A recent NASP survey asked hundreds of judges, prosecutors, probation and law enforcement officers if they thought shoplifting was a Gateway Crime – "a crime with little or no consequence which acts as an initiator to other criminal behavior".
79% of those justice professionals said "YES", adding that in their experience shoplifting is a gateway to greater acts of shoplifting as well as more serious crime; explaining it is not the theft itself, but the act of "getting away with it" which precipitates future crime. If, in the opinion of justice professionals across the nation, shoplifting is often the starting point to future criminal behavior – employee theft, burglary, fraud, embezzlement – the importance of proactively addressing it becomes much clearer.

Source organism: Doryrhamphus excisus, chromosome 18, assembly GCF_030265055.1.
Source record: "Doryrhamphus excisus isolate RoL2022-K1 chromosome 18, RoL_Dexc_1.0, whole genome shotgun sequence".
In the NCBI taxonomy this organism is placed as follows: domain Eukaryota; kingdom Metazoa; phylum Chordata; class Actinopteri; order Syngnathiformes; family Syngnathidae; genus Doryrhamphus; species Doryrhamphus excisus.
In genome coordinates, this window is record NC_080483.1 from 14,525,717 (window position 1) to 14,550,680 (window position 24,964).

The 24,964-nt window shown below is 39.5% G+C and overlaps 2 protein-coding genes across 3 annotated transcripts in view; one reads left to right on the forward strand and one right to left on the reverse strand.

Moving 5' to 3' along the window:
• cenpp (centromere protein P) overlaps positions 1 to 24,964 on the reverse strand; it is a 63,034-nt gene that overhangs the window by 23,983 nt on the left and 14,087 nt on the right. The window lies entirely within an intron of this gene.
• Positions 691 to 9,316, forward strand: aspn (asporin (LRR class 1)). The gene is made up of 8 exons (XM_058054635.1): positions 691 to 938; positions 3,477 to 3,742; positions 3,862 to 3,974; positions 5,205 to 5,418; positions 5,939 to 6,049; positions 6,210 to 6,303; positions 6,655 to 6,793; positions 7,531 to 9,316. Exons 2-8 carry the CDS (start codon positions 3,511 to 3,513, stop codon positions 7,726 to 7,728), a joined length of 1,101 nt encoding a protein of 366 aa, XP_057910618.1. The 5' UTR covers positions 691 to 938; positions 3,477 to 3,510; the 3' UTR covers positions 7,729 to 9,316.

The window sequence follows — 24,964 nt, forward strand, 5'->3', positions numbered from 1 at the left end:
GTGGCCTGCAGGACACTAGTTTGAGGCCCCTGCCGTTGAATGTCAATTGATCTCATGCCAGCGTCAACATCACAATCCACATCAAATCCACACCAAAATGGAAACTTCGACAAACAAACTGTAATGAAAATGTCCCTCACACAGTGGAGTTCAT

Unfortunately, there is a tendency by adults, teens and youth across the country to regard shoplifting as "no big deal" or a "victimless" crime. We often hear from the parents of juveniles caught shoplifting, "what's the big deal, it was just a small item", or "kids will be kids". But when given the facts about shoplifting those same people often have a change of heart. Consider the following.
Shoplifting is one of the most prevalent crimes in the U.S., averaging about 550,000 incidents per day, resulting in losses of more than $35 million each day to retailers and a drain on our economy.
But the losses don't stop there. While it is very important to recognize that the losses affect retail profits and our economy, they affect you, your family and the local community where you live and work. Consider:
Shoplifting steals from you, your family and the community. Since the crime directly affects so many people, it is essential that parents and other adults collectively and consistently respond to shoplifting with a message that promotes honesty, character and integrity amongst our youth. This will help ensure a better future for all.